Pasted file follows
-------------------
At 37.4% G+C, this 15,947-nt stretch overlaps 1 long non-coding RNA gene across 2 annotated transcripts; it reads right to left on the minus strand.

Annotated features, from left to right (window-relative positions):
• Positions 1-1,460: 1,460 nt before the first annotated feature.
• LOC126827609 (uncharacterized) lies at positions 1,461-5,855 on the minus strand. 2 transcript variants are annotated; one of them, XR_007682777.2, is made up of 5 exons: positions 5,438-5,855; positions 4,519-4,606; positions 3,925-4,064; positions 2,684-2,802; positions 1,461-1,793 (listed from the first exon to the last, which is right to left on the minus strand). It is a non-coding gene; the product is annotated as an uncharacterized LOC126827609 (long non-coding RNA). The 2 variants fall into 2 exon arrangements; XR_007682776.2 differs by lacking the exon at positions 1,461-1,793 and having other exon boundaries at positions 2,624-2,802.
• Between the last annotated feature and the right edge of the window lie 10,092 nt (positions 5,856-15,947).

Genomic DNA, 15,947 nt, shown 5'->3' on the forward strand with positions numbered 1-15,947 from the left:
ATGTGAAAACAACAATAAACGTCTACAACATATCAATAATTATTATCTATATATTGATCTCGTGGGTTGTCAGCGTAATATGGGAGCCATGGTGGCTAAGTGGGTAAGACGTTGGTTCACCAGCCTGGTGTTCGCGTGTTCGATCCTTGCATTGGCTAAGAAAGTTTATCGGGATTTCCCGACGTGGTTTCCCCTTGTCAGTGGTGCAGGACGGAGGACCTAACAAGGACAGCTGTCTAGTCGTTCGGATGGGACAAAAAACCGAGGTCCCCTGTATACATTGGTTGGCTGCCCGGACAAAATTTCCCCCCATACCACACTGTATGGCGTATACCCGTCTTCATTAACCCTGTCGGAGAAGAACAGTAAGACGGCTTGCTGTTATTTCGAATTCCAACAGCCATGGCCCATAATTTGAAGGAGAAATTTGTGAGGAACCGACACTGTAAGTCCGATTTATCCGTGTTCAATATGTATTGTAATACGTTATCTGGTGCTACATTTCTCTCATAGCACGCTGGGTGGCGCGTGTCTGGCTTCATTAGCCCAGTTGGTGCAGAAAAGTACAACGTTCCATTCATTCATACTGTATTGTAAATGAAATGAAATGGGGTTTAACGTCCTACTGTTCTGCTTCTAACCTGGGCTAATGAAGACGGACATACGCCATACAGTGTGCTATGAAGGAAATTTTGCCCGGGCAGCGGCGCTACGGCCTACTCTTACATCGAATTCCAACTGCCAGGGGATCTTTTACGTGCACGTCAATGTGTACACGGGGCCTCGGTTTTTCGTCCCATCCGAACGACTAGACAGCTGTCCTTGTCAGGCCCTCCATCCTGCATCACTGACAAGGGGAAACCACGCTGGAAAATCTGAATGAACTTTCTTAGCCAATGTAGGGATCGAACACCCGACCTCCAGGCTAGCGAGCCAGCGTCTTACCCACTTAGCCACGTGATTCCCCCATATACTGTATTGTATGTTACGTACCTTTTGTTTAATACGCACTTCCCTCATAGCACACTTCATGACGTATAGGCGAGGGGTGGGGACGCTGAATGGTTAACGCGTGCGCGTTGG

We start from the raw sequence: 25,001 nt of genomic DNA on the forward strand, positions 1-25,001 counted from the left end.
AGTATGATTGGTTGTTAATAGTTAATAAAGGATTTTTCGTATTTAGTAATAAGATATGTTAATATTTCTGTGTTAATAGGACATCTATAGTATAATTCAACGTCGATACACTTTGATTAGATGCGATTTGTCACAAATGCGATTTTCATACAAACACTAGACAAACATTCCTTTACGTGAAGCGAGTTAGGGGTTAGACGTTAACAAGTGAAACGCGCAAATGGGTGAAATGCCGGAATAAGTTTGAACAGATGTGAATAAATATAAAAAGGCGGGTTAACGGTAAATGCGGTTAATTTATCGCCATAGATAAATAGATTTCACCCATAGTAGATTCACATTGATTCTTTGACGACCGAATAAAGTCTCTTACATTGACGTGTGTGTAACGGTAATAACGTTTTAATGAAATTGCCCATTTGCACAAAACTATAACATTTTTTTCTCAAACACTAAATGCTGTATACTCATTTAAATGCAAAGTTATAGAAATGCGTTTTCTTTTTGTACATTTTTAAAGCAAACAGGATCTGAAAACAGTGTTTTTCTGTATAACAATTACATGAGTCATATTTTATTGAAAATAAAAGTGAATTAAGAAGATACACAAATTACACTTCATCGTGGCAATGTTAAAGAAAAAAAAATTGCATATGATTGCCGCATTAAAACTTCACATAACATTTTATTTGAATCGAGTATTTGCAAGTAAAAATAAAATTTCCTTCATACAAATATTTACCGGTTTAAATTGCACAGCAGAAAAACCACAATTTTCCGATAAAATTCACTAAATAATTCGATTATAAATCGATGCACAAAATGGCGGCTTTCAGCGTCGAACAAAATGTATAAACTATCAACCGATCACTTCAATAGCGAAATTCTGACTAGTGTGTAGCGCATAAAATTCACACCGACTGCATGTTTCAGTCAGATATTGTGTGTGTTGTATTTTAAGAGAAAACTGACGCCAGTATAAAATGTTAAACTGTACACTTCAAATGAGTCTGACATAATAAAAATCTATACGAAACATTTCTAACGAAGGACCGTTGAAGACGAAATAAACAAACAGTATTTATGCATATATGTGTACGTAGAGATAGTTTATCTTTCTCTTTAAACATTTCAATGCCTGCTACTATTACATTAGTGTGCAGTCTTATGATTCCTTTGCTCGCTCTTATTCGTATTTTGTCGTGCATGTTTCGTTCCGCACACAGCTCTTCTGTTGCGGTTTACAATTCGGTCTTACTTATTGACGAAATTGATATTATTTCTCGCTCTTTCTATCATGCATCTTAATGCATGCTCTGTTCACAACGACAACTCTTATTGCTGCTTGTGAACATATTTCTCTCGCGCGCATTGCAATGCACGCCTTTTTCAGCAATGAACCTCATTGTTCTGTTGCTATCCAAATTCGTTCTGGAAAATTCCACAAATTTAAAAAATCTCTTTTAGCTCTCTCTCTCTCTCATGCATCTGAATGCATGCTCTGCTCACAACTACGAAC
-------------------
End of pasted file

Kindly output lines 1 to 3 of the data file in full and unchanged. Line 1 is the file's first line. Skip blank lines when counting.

At 37.4% G+C, this 15,947-nt stretch overlaps 1 long non-coding RNA gene across 2 annotated transcripts; it reads right to left on the minus strand.

Annotated features, from left to right (window-relative positions):
• Positions 1-1,460: 1,460 nt before the first annotated feature.